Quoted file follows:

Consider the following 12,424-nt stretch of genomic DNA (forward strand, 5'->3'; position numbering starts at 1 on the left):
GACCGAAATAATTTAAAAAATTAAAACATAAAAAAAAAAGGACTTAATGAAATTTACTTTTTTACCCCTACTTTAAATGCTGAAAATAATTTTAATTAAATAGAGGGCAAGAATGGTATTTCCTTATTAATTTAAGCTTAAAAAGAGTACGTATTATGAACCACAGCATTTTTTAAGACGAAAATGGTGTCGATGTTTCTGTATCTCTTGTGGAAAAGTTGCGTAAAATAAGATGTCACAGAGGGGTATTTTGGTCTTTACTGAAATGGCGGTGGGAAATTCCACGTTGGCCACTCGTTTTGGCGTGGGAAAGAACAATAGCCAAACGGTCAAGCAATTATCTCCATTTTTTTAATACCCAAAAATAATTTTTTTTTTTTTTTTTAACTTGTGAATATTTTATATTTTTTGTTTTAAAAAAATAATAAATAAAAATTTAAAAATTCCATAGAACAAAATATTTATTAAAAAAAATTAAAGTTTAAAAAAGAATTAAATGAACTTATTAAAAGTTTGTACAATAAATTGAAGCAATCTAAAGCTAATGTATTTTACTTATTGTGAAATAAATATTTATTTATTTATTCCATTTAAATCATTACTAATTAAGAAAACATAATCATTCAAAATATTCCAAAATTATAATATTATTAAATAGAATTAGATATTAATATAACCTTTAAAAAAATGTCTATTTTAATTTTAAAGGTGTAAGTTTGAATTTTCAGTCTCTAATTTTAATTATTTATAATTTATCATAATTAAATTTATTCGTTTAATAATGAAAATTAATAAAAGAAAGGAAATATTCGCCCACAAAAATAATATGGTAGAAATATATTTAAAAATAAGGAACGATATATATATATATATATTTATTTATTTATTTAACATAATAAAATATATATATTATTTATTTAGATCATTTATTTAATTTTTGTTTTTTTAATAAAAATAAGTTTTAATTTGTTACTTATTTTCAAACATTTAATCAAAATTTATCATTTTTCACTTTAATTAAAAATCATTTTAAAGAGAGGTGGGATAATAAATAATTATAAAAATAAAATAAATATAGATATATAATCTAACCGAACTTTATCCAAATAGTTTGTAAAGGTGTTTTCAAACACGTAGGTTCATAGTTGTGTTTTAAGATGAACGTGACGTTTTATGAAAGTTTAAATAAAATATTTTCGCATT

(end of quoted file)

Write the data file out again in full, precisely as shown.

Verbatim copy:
Consider the following 12,424-nt stretch of genomic DNA (forward strand, 5'->3'; position numbering starts at 1 on the left):
GACCGAAATAATTTAAAAAATTAAAACATAAAAAAAAAAGGACTTAATGAAATTTACTTTTTTACCCCTACTTTAAATGCTGAAAATAATTTTAATTAAATAGAGGGCAAGAATGGTATTTCCTTATTAATTTAAGCTTAAAAAGAGTACGTATTATGAACCACAGCATTTTTTAAGACGAAAATGGTGTCGATGTTTCTGTATCTCTTGTGGAAAAGTTGCGTAAAATAAGATGTCACAGAGGGGTATTTTGGTCTTTACTGAAATGGCGGTGGGAAATTCCACGTTGGCCACTCGTTTTGGCGTGGGAAAGAACAATAGCCAAACGGTCAAGCAATTATCTCCATTTTTTTAATACCCAAAAATAATTTTTTTTTTTTTTTTTAACTTGTGAATATTTTATATTTTTTGTTTTAAAAAAATAATAAATAAAAATTTAAAAATTCCATAGAACAAAATATTTATTAAAAAAAATTAAAGTTTAAAAAAGAATTAAATGAACTTATTAAAAGTTTGTACAATAAATTGAAGCAATCTAAAGCTAATGTATTTTACTTATTGTGAAATAAATATTTATTTATTTATTCCATTTAAATCATTACTAATTAAGAAAACATAATCATTCAAAATATTCCAAAATTATAATATTATTAAATAGAATTAGATATTAATATAACCTTTAAAAAAATGTCTATTTTAATTTTAAAGGTGTAAGTTTGAATTTTCAGTCTCTAATTTTAATTATTTATAATTTATCATAATTAAATTTATTCGTTTAATAATGAAAATTAATAAAAGAAAGGAAATATTCGCCCACAAAAATAATATGGTAGAAATATATTTAAAAATAAGGAACGATATATATATATATATATTTATTTATTTATTTAACATAATAAAATATATATATTATTTATTTAGATCATTTATTTAATTTTTGTTTTTTTAATAAAAATAAGTTTTAATTTGTTACTTATTTTCAAACATTTAATCAAAATTTATCATTTTTCACTTTAATTAAAAATCATTTTAAAGAGAGGTGGGATAATAAATAATTATAAAAATAAAATAAATATAGATATATAATCTAACCGAACTTTATCCAAATAGTTTGTAAAGGTGTTTTCAAACACGTAGGTTCATAGTTGTGTTTTAAGATGAACGTGACGTTTTATGAAAGTTTAAATAAAATATTTTCGCATT